• Following the procedure of Example 3, except using higher ethylene feed rate, a copolymer sample containing 50.8 wt % ethylene was prepared. This polymer has Mn of 2386, which is comparable to example 3. However, it has broader MWD of 2.81, instead of 1.88 as the Example 3 polymer. [0053]
  • This polymer with high ethylene content and broad MWD was found to be not as good as that of Examples 1 to 7. When blended with same Group III base stock used in the blend of the examples, the resulting blend was very cloudy and the blend would not be used as high performance base stock. Furthermore, when 20% of this comparative polymer was blended with Group III base stock, the blend had only 124 VI, whereas a similar blend with Example 3 polymer has VI of 167 or 158, as shown in Table 8. [0054]
    TABLE 9
    Comparison of blend properties
    Blending Wt % Blending 100° C. 40° C.
    Blend Stock Fluid in Group Kv, Kv,
    Number Fluid III cS cS VI
    Group III 0.0 3.98 16.70 140
    2 Example 3 25.0 9.41 51.78 167
    3 Example 3 50.0 20.92 155.74 158
    Comparative Comparative 20 18.07 150.14 124
    blend polymer

Claims (16)

    What is claimed is:
  1. 1. A fluid blend comprising:
    (a) a copolymer of ethylene with one or more alpha olefins, containing not more than 50 wt % ethylene, the copolymer having a number molecular weight from 400 to 10,000 and having a molecular weight distribution<3; and
    (b) a polyalphaolefin fluid or a hydroprocessed oil having a VI greater than 80.
  2. 2. The blend of claim 1 wherein the alpha olefin is a C3 to C20 olefin.
  3. 3. The blend of claim 2 wherein the fluid or oil is selected from Group II and Group III oils, Fischer-Tropsch wax isomerates, and Group VI synthetic polyalphaolefin fluids.
  4. 4. The blend of claim 3 wherein the amount of copolymer in the blend ranges from about 1 to about 95 wt %.
  5. 5. The blend of claim 4 wherein the hydroprocessed oil is a Group III oil.
  6. 6. The blend of claim 4 wherein the hydroprocessed oil is a Group II oil.
  7. 7. A lubricant base stock comprising a blend of:
    (a) from 1 to 95 wt %, based on the blend, of an ethylene alpha olefin copolymer of ethylene with one or more alpha olefins containing not more than 50 wt % ethylene, the copolymer having a number average molecular weight from 400 to 10,000 and having a molecular weight distribution<3; and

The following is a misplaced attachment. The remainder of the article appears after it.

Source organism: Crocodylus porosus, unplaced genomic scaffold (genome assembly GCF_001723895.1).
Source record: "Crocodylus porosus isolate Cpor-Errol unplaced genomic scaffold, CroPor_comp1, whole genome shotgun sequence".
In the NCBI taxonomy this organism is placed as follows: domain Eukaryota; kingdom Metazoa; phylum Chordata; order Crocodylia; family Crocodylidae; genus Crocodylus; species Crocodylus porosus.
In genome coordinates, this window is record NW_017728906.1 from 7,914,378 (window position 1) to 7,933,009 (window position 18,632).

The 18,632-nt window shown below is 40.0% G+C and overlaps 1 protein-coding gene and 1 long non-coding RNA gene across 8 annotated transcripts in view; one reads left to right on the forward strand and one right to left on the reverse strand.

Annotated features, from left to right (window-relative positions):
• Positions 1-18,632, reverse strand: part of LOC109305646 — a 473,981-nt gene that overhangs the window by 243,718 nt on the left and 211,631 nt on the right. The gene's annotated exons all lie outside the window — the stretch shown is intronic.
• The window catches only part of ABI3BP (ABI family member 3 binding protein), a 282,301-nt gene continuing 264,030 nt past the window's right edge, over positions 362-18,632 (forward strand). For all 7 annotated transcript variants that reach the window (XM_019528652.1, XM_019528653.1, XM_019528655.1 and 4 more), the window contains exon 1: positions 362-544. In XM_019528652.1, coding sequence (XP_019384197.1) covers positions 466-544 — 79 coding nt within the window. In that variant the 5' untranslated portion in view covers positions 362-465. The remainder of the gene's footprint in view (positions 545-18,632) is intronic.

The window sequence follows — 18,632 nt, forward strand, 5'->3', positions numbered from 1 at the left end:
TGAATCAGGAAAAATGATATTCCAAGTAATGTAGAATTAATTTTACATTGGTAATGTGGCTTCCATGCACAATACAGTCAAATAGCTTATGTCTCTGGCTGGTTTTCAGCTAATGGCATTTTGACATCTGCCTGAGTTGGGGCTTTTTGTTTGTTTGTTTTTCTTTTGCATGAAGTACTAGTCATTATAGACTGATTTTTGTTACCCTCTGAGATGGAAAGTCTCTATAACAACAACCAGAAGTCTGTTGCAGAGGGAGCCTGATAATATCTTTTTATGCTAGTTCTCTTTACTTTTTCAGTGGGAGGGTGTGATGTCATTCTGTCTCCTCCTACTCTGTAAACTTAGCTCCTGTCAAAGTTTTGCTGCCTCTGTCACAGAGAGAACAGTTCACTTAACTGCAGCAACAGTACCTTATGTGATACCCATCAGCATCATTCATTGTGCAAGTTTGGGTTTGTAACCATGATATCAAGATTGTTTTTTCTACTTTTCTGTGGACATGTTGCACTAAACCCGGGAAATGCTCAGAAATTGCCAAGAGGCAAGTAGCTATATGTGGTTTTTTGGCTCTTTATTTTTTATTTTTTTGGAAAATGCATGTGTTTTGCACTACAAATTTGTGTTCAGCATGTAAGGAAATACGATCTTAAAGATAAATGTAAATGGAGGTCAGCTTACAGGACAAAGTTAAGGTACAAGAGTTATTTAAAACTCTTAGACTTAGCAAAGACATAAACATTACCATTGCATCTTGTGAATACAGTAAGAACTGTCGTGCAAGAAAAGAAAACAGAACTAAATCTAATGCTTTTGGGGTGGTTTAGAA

(b) from 5 to 99 wt %, based on the blend, of a polyalphaolefin fluid or a hydroprocessed oil having a VI greater than 80 and selected from Group II and Group III oils, Fischer-Tropsch wax isomerates and Group VI synthetic polyalpha olefins.
  8. 8. The base stock of claim 7 wherein the olefin is a C3 to C20 olefin.
  9. 9. The base stock of claim 8 wherein the hydroprocessed oil is a Group II oil.
  10. 10. The base stock of claim 8 wherein the hydroprocessed oil is a Group III oil.
  11. 11. A lubricant which is prepared from:
    (i) a lubricant base stock comprising a blend of:
    (a) a copolymer of ethylene with one or more alpha olefins containing not more than 50 wt % ethylene, the copolymer having a number average molecular weight from 400 to 10,000 and a molecular weight distribution<3; and
    (b) a polyalphaolefin fluid or a hydroprocessed oil having a VI greater than 80; and
    (ii) a lubricant additive package.
  12. 12. The lubricant of claim 11 wherein the olefin is a C3 to C20 olefin.
  13. 13. The lubricant of claim 12 wherein the hydroprocessed oil is a Group II oil.
  14. 14. The lubricant of claim 12 wherein the hydroprocessed oil is a Group III oil.
  15. 15. The lubricant of claims 13 or 14 in which the additive package comprises additives selected from the group consisting of viscosity index improvers, corrosion inhibitors, dispersants, oxidation inhibitors, detergents, rust inhibitors, antiwear agents, anti-foaming agents, flow improvers, friction modifiers, and seal swellants.
  16. 16. A lubricant of claim 11 including a polar co-basestock selected from the group consisting of polyesters, alkylated aromatics and polyalkylene glycols.